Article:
Texas Tech University

First Generation College Students

First Generation College Students: At Texas Tech You Are First

Annette Hernandez Uddameri, Ph.D., P.E.


Associate Dean for Undergraduate Studies
Associate Professor of Civil, Environmental, and Construction Engineering

Welcome to the Whitacre College of Engineering at Texas Tech. The faculty, staff, and students are passionate about engineering and helping our students succeed. If you are a prospective student, please check out our prospective student page. To learn more about our services and opportunities to help you succeed and explore our different programs, please check out the undergraduate or graduate student page. Of course, we hope you will come to Lubbock and check us out!

As a first-generation college student, you have accomplished much to get to this point. You are embarking on an exciting journey that impacts your future.

The purpose of this information is to make sure you know you are not alone at Texas Tech. This Web page contains tips and resources we want you to have so that you can be successful.


Click on a photo and read below for a profile of a first generation college graduate or a current student.


Mentor Programs

ConocoPhillips Center for Engineering Enrichment and Diversity (CPCEED) First Generation College Student Mentor Program

The ConocoPhillips Center for Engineering Enrichment and Diversity (CPCEED) First Generation College Student Mentor Program aims to help first year and transfer students navigate through their first year of college. Many first-generation college students are unsure of the questions to ask or what and when they should be doing to be successful. Each student is matched with a mentor who is also first in their family to attend college and likely began as a mentee of the program. Students receive points by participating in activities that will lead them to a successful semester. These activities include, but are not limited to, meeting with their mentor, attending workshops on time management, study skills and/or professional development, meet their professors and advisors, participate in outreach and community service. Points make the students eligible to participate in the CPCEED banquet with ConocoPhillips and for additional scholarship opportunities separate from university, department, and college level.

First Generation Transition & Mentoring Programs (FGTMP)

First Generation Transition & Mentoring Programs offers first and second-year programs for First Generation College students. With programs such as First Year Success (FYS) and Second Year Success (SYS) , you will find a community with a long line of success.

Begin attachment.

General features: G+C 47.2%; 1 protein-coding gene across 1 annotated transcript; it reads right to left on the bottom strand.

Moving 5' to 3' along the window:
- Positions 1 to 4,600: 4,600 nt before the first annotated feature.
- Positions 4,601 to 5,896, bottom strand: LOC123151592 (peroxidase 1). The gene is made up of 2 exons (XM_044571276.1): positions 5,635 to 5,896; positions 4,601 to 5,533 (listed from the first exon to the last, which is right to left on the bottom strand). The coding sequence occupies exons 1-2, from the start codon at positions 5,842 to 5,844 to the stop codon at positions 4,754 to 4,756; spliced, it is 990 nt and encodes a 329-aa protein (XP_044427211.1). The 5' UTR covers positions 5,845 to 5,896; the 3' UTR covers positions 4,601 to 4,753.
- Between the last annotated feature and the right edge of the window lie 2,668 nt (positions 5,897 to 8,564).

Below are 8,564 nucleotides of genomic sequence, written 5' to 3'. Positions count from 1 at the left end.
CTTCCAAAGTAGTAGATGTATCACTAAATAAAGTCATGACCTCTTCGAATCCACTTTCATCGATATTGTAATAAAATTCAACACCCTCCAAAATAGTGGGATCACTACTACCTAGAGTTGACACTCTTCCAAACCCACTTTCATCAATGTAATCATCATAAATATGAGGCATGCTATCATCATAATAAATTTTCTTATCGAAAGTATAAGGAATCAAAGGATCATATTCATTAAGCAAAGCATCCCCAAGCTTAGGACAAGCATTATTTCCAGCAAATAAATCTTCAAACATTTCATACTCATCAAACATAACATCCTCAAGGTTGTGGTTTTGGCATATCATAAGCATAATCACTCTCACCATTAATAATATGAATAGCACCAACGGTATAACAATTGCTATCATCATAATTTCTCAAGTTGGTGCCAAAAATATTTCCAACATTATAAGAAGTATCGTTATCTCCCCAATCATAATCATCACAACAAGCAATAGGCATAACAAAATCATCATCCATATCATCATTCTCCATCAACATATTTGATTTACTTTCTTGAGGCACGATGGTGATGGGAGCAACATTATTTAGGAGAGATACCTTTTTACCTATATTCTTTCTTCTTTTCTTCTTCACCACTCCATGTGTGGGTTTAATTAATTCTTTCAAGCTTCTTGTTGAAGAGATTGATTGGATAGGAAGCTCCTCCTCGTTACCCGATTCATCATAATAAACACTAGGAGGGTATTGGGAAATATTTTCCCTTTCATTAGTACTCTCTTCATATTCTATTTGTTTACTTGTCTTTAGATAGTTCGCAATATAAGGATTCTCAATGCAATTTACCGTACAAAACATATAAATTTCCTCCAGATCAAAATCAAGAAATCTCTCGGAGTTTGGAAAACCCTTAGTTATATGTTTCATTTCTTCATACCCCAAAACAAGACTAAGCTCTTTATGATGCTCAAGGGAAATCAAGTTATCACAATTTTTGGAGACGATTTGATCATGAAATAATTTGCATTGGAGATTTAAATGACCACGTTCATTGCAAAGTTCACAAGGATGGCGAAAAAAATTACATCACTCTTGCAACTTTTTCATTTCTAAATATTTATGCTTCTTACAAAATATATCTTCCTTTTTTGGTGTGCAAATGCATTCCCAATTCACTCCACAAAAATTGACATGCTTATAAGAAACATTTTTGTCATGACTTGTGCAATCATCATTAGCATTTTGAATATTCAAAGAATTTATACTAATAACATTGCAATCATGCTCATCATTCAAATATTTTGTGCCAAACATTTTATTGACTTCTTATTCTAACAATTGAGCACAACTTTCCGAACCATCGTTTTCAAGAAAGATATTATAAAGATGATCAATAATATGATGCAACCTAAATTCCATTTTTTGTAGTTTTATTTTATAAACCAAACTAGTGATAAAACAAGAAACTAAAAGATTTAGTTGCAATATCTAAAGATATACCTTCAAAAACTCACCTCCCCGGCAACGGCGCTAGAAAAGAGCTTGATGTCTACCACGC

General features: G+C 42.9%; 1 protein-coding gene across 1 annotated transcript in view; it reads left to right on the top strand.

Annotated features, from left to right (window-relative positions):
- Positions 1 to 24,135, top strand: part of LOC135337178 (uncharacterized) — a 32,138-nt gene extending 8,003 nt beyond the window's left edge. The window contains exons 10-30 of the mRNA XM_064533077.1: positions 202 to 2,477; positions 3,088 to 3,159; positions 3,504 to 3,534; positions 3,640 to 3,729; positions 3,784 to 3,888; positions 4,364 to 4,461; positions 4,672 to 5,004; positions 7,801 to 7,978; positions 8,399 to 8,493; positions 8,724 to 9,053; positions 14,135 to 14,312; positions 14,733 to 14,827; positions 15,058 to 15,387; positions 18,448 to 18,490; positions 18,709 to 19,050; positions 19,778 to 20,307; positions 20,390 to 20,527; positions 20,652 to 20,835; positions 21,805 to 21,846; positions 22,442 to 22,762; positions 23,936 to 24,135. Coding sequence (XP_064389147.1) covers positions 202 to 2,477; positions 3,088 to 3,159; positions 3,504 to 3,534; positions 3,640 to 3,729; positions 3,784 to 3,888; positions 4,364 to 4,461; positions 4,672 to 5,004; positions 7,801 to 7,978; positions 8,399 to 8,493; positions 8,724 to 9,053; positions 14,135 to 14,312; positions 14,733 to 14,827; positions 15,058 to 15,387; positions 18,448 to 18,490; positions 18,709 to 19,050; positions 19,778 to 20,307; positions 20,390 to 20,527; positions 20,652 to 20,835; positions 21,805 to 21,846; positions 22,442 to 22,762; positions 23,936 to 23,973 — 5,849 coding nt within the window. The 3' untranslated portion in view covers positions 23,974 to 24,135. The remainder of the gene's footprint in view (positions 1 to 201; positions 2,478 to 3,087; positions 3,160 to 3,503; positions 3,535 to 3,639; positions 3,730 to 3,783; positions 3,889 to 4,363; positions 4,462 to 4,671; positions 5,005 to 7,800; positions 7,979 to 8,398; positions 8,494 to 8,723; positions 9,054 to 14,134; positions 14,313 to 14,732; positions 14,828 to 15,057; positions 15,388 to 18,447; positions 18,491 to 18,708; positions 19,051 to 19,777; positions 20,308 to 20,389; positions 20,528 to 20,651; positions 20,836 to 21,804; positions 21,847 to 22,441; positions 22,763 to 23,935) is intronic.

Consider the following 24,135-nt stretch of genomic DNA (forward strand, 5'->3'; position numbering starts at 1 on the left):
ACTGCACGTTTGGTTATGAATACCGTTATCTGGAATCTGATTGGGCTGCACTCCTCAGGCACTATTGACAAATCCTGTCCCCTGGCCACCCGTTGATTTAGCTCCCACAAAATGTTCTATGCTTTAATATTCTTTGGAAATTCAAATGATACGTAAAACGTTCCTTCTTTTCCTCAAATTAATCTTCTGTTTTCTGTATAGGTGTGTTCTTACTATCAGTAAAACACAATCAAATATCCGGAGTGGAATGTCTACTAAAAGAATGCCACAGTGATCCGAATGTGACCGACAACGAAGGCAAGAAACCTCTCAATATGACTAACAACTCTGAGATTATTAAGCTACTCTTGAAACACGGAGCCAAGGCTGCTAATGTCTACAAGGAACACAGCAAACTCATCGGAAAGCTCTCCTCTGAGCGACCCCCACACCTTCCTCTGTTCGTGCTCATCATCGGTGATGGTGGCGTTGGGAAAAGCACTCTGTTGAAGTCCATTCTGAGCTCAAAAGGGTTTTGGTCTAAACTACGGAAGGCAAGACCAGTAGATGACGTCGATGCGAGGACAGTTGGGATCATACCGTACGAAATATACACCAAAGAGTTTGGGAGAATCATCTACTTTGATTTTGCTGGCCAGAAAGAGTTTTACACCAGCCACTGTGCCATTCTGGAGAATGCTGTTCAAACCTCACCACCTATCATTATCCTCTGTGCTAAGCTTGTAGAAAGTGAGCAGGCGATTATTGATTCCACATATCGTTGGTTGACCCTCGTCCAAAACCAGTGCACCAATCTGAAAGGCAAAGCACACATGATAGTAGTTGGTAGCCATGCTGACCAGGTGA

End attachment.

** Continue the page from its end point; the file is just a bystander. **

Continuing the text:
Monthly workshops are offered to help guide and prepare you through the important events of the semester. Workshops on time management and study skills, job fair preparations, career panels, international experience requirement keep you on track and give you an opportunity to ask questions in a safe environment.

Mental Health

Student Counseling Center is located on the second floor, room 201 of the Student Wellness Center on the corner of Flint Ave. & Main St. They offer a variety of services to address your mental health.

  • If you are experiencing a mental health crisis of any kind, do not wait to for normal business hours. Contact the Texas Tech Crisis Helpline at (806) 742-5555.


Tips & Advice

  • Get involved! Your experience is truly what you make it. The more you put in, the more you will get out. Join study groups, student organizations, mentor programs – anything that helps you build confidence and promotes success in your studies.
  • Network. Meet your professors, advisors, staff in your department and college and very importantly the recruiters and engineering alumni. You'll need letters of recommendations for scholarships, jobs, other opportunities
  • Work on your soft skills. As an engineer, it is extremely important to be able to communicate effectively. Believe it or not, engineers must be effective communicators. Teamwork is essential. You'll work on team projects both academically and professionally. You need to communicate with your team and present the information to the class, prospective buyers, and/or your superiors.
  • Be fearless. Meet and talk to as many people as you can. Engineering is a small world. You never know where your next opportunity will come from. Remember, you deserve to be here. You deserve to pursue an engineering education. Be fearless and we'll be here to support you.
  • Practice. It's not easy. The only way to get better and feel confident is to practice. Just thinking about getting up and speaking in public can be scary, but it gets a little easier (or more tolerable) the more you do it. There is no magic trick, you just need to try. Use workshops for first-generation college students to ask questions. Join organizations such as LEAD Toastmasters (public speaking student organization specifically for engineering students), attend social events from student organizations, CPCEED, or EOC sponsored events.
  • Ask for help. This may be one of the most important things. You don't have to feel embarrassed that you do not know everything. That's what we are here for. We want to help you, but you need to ask. If you are struggling academically, mentally, and/or emotionally we can connect you with the right resources. Remember, we want you here and we'll help you through your degree.